A study shows that invasive, non-native species may find their way into Antarctica on ships travelling to the region for various purposes.
Research by the University of Cambridge and the British Antarctic Survey has shown that ships entering Antarctica waters can potentially introduce invasive, non-native species to the pristine, untouched environment.
This is a grave concern, and is one of the biggest threats to the region's biodiversity, as the native species there have been isolated for the last 15 to 30 million years. There may also be economic impact via the disruption of fisheries, according to Professor David Aldridge, from the Department of Zoology at the University of Cambridge. He is a senior author of the report, which was published recently in the Proceedings of the National Academy of Sciences journal.
Ships visit Antarctica for various reasons: fishing, tourism, research and supply. In the study, researchers traced the global movements of all the ships entering Antarctica waters and identified as many as 1,581 ports, located all over the world. These ports represent a potential source of non-native species.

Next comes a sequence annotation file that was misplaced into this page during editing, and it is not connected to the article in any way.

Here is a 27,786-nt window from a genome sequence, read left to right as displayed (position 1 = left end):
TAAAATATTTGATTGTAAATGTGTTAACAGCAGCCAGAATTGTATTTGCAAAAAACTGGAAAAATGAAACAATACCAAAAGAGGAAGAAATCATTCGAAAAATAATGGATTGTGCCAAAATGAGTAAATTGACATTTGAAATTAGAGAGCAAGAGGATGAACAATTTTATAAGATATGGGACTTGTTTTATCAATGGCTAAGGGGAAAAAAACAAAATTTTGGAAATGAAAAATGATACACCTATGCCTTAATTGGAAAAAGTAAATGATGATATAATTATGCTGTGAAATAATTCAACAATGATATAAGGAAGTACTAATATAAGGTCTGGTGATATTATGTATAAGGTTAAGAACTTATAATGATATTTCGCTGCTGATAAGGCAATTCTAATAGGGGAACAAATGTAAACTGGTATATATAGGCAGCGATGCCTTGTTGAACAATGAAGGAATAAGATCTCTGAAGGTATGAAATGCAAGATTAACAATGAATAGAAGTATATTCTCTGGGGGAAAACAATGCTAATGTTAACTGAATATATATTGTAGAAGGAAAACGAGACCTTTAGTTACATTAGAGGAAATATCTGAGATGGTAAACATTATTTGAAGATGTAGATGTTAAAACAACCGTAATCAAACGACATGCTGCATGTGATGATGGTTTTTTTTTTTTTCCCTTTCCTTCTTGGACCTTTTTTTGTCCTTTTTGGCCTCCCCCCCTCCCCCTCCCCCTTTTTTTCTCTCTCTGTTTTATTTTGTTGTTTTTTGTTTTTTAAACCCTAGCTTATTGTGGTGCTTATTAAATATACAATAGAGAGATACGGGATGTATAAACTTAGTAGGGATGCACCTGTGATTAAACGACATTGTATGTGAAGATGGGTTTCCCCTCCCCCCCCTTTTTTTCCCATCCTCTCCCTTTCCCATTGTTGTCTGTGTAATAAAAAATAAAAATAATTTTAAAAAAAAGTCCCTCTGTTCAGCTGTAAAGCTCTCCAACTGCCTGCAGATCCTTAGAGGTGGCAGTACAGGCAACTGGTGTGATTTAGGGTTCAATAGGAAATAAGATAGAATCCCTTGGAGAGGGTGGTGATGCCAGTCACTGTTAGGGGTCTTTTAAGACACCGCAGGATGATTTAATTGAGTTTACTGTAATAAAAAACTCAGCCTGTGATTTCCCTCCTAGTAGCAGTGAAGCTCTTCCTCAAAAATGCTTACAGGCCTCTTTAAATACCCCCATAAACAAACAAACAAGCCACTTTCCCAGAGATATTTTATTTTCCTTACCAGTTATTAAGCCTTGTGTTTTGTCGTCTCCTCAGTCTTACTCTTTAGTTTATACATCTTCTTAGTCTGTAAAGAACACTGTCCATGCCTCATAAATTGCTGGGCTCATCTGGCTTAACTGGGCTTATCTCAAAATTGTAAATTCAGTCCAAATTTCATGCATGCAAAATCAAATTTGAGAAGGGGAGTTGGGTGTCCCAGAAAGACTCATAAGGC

In fact, there have been instances where foreign species like mussels, barnacles, crabs and algae attach themselves to the ship’s hull or are found on various parts of the vessel (like the water discharge outlet). Non-native species, if they find their way into Antarctic waters, could wreak havoc on the ecology of the region, as well as the fisheries in the southern oceans.
“The species that grow on the hull of a ship are determined by where it has been. We found that fishing boats operating in Antarctic waters visit quite a restricted network of ports, but the tourist and supply ships travel across the world,” said first author Arlie McCarthy, a researcher in the University of Cambridge’s Department of Zoology and the British Antarctic Survey.
Compared to tourism vessels, research ships tend to remain at Antarctic ports for a longer duration. On average, though, it were the fishing and supply ships that stayed in port for an even longer duration.
In addition, the researchers voiced concern about the movement of species from pole to pole. Such species may stowaway on tourist or research ships that spend the summer in the Arctic, then make their way across the Atlantic for the Antarctic summer season.
“There are strict regulations in place for preventing non-native species getting into Antarctica, but the success of these relies on having the information to inform management decisions. We hope our findings will improve the ability to detect invasive species before they become a problem,” said McCarthy.